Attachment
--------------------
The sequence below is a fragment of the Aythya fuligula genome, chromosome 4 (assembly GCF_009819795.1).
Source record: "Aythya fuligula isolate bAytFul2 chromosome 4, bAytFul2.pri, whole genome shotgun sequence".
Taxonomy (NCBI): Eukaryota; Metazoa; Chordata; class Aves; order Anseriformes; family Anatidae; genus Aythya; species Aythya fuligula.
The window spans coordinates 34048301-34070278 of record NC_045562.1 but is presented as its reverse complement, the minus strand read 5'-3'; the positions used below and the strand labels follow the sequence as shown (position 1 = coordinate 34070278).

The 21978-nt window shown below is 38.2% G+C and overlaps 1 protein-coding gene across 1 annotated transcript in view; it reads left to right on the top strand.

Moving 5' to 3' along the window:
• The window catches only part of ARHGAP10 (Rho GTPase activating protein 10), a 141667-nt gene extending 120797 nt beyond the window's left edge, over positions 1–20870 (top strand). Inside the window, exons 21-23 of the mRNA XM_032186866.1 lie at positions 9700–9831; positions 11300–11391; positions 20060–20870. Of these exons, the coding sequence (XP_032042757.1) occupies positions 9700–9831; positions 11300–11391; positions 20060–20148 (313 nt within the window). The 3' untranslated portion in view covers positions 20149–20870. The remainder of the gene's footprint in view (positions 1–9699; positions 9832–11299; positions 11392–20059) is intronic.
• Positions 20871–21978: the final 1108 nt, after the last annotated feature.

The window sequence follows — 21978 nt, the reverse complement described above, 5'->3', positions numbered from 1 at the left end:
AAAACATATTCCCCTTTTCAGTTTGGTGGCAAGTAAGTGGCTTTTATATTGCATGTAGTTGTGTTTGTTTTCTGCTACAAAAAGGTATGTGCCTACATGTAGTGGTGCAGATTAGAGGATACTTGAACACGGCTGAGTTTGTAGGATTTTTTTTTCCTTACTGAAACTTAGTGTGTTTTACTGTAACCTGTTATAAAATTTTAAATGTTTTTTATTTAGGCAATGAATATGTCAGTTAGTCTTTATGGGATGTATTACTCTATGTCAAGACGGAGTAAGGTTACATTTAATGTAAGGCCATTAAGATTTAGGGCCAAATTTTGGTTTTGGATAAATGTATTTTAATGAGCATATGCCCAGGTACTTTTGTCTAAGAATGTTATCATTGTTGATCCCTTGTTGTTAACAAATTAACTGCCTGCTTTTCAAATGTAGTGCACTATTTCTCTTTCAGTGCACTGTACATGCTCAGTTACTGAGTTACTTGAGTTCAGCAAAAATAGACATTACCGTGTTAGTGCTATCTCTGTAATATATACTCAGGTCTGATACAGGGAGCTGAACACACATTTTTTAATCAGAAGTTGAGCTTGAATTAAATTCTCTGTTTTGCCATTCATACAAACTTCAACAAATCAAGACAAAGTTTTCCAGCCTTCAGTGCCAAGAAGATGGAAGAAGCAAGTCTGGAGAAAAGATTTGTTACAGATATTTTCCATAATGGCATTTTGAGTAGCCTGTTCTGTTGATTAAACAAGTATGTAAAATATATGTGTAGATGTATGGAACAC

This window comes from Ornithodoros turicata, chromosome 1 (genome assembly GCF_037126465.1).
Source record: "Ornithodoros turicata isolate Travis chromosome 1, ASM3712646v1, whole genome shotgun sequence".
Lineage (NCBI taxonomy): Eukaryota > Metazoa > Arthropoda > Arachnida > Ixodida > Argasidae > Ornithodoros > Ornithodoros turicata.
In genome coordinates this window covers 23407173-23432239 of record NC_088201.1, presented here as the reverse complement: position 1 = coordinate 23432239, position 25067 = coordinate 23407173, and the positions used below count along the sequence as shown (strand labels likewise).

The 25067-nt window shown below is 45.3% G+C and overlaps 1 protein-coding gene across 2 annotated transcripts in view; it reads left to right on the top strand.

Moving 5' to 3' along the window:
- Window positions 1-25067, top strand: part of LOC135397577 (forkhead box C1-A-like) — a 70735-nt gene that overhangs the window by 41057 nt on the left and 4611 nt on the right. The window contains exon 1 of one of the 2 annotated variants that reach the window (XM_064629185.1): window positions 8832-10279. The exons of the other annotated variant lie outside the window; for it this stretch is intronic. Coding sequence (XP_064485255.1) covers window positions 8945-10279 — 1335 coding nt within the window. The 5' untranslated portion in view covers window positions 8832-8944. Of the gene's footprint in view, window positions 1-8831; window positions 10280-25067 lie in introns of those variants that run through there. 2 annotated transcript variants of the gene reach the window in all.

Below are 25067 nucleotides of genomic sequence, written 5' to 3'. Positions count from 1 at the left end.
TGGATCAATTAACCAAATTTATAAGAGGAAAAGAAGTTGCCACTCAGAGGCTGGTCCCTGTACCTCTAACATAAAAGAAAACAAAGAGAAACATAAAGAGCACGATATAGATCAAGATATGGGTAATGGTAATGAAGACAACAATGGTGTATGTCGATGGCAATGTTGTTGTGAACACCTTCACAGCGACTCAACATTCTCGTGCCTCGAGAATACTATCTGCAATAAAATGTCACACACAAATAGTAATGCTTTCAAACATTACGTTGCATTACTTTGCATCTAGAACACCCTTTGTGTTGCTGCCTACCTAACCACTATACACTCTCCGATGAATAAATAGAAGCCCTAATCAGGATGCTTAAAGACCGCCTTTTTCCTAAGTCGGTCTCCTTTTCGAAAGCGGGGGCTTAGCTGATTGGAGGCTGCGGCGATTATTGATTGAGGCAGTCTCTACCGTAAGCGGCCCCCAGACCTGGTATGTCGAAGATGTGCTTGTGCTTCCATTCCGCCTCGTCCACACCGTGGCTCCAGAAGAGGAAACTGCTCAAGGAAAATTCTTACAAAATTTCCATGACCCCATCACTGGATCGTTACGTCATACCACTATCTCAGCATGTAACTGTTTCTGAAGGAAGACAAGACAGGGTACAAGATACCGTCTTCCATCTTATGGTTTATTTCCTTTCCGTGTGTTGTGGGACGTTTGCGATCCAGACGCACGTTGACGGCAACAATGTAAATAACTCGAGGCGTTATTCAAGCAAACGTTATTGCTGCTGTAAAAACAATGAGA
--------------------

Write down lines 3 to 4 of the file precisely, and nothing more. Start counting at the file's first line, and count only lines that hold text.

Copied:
Taxonomy (NCBI): Eukaryota; Metazoa; Chordata; class Aves; order Anseriformes; family Anatidae; genus Aythya; species Aythya fuligula.
The window spans coordinates 34048301-34070278 of record NC_045562.1 but is presented as its reverse complement, the minus strand read 5'-3'; the positions used below and the strand labels follow the sequence as shown (position 1 = coordinate 34070278).